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Messages - PeanutButterShammyCream

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1
Routes / Re: Question about Katy Trail and rain
« on: July 28, 2018, 10:13:32 am »
How long would you say it takes to dry out after a couple days of rain?

2
Routes / Question about Katy Trail and rain
« on: July 28, 2018, 01:12:50 am »
I am going to be on the Katy Trail tomorrow, and it is supposed to rain for  the next three days. I am carrying 65 pounds of gear, and my tires are not good in dirt. Do you guys think that the trail will get soft and difficult to ride, considering the forecast? Also, are there roads that go parallel to the trail that I could ride on? Thanks!


3
The section between Leoti and Scott City is extremely dangerous!!!!!! There is no shoulder, and semi trucks are driving on this route constantly. I had to pull over whenever there was a Semi Truck coming because there is no room for cyclists. Several locals told me that there have been a couple of cycling deaths during the last couple of years on that road.

My advice is just pull over whenever you see the trucks coming...... it will slow your pace a little, but it might save your life.

4
Routes / Need advice about riding through Kansas
« on: July 13, 2018, 01:30:21 pm »
I am currently in Leoti, Kansas. I am planning on picking up the Katy Trail one Windsor, Missouri. I was thinking about leaving the Trans Am and going straight across to Windsor, instead of cutting south with the Trans Am. If I do that, am I missing out on the most beautiful part of Kansas???? I know there is the Prairie trail that starts in Iola and ends in Ottawa as well.... thoughts?????

5
General Discussion / Wildfires in Colorado
« on: June 16, 2018, 04:21:14 pm »
I am currently in Utah, riding the Western Express route. Does anybody know if the current wildfires in Colorado will affect the Western Express route that goes through Colorado? Thanks a lot!

6
General Discussion / Re: Newton Bike Shop hostel/rest stop (TA Trail)
« on: April 24, 2018, 06:27:03 pm »
They made part of the shop into a hostel?

7
General Discussion / Re: Weather apps
« on: April 24, 2018, 06:26:27 pm »
Weather Underground works great for me.

8
Routes / Re: Northern Tier: West to East or East to West?
« on: April 19, 2018, 03:10:20 am »
I rode a large amount of the Northern Tier from Portland, Oregon to New York city in the summer of 2014. During the majoirty of the trip, the wind was coming from the East. Everybody told us that we would have a tail wind because we were riding from the West, but that wasn't the case.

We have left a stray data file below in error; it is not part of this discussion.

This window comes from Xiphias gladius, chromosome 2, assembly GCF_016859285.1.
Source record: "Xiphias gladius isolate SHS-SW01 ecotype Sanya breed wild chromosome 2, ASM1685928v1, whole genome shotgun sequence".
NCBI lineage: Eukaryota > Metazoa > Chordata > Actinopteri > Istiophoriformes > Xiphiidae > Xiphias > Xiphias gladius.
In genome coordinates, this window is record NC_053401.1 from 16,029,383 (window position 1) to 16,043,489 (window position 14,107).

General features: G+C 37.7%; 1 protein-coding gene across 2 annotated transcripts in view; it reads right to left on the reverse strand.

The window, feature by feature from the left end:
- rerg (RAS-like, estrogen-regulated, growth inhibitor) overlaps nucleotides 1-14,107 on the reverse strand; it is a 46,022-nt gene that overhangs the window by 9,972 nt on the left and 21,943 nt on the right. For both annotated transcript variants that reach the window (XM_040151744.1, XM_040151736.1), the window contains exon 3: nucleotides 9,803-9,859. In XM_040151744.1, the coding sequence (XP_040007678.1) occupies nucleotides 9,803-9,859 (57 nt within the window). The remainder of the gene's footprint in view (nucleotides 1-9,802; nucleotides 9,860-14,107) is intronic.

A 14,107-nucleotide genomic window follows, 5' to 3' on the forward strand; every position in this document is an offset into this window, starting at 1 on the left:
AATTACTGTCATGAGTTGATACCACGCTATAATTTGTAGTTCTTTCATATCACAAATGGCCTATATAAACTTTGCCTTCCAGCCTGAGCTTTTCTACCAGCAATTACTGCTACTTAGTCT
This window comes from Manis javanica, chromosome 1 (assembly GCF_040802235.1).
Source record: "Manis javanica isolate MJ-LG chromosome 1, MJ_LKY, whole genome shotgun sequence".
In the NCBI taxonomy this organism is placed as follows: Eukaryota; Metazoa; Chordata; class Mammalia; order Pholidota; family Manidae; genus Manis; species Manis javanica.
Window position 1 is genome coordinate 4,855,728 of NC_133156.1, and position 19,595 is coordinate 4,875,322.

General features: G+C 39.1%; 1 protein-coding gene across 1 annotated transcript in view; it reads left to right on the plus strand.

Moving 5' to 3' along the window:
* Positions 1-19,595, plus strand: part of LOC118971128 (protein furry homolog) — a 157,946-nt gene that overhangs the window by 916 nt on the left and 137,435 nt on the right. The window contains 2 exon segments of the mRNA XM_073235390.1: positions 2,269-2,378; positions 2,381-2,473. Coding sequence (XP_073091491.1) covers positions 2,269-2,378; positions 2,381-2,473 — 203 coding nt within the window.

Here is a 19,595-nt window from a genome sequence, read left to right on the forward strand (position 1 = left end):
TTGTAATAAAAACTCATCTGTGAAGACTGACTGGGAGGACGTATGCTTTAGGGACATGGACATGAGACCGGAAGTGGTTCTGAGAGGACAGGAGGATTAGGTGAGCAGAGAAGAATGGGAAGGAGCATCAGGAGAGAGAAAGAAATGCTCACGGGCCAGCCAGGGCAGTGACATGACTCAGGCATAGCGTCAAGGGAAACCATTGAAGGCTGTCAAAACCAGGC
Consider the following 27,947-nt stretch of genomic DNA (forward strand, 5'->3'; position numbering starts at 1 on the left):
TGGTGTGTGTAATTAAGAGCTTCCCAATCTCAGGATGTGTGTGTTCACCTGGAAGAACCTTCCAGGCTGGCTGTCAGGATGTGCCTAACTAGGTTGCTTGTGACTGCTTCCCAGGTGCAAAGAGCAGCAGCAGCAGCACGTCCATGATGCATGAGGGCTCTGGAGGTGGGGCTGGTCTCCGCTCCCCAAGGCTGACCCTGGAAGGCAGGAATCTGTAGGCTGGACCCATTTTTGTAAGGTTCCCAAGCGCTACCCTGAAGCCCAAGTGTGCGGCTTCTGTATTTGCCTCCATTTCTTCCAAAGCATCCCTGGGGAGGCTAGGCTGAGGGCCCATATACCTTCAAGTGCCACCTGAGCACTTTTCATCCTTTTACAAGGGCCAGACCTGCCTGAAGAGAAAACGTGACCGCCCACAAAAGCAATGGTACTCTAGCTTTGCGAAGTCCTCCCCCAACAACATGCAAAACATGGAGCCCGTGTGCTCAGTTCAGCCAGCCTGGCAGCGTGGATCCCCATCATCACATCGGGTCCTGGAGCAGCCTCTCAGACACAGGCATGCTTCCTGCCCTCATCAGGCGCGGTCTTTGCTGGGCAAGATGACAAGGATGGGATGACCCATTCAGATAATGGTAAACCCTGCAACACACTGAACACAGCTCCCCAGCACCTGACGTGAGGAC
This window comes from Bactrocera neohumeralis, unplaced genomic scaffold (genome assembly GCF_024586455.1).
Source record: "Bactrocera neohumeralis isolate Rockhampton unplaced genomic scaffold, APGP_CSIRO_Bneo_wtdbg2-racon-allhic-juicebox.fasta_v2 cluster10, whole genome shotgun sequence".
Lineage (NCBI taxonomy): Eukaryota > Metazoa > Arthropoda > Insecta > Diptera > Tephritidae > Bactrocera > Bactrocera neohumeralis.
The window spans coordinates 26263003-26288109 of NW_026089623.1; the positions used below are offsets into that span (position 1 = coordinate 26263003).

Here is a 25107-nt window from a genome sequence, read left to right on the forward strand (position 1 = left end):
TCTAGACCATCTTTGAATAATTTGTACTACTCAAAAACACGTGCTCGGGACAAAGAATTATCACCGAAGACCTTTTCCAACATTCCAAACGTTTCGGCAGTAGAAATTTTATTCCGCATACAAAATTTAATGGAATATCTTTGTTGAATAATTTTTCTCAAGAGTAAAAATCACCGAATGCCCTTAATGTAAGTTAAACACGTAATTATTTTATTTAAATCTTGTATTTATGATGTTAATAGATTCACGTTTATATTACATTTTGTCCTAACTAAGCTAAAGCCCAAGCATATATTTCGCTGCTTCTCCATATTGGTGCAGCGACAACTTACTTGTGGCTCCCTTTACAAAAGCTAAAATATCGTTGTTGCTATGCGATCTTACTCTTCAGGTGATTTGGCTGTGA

We all agree that wind can be extremely frustrating at times, but in my opinion, the best thing to do on a bicycle tour is to realize that the weather is TOTALLY OUT OF OUR CONTROL. When you get frustrated with the wind/rain/heat, it just makes the trip worse.

Some days the wind will be at your back, and some days it will be in your face. It is out of your control my friend :)

9
Routes / Re: July & August to Cycle Europe: Where should I go?
« on: April 03, 2018, 09:08:39 pm »
Thanks, everybody, for the great insights here! To clarify my OP, by 'destination city' I meant starting point in Europe...apologies for the confusion.

 I`m getting closer and closer to my trip, and have settled on flying in to Rome to start my tour, in the first week of July. My plan is to ride north from Rome through the Dolomites, and play it by ear from there! If anyone has additional feedback on bike travel in the Balkan countries I`m strongly considering heading in that direction (something like Munich, Vienna, Budapest then south & west towards the Adriatic)

Before July, I`ll be biking around the USA, starting San Francisco to Los Angeles in California, then roughly following the ACA Underground Railroad route from St. Louis MO to Cincinnatti OH, then on to Philadelphia PA. If you want to follow along I`ll be posting updates on Instagram @funngabe

Thanks for all the suggestions & insights, hope to see you on the road!

I cycled from Rome to Amsterdam in 2016. I rode through Tuscany and then cut east towards the Dolomites. I always wanted to cycle "The Stelvio Pass", and rode over mountain pass that to arrive in Switzerland.

Then I cycled West into Central Switzerland. Switzerland was my favorite country to ride in. After taking a break in Switzerland, I rode east into Lichtenstein and Austria. The cycling infrastructure was GREAT!

After checking out Austria, I took a train to Frankfurt, Germany. From there, I followed the Rhine River north and arrived in Amsterdam.

Besides parts of southern Italy, all of those countries' infrastructure was GREAT for cycling.

The Swiss Alps were BY FAR the best riding I have ever done. Those mountain passes were incredibly beautiful. Austria was the biggest surprise of the trip, because it was a lot more beautiful than I imagined. Personally, Germany was just OK. Nothing really stood out to me, and if I could do it again, I would have skipped Germany.

I used google maps for most of my routes, but it DID pay off to ask the locals about any bike paths. If you have any questions, please feel free to ask!

10
General Discussion / Re: Let's talk injuries!
« on: March 29, 2018, 03:27:50 am »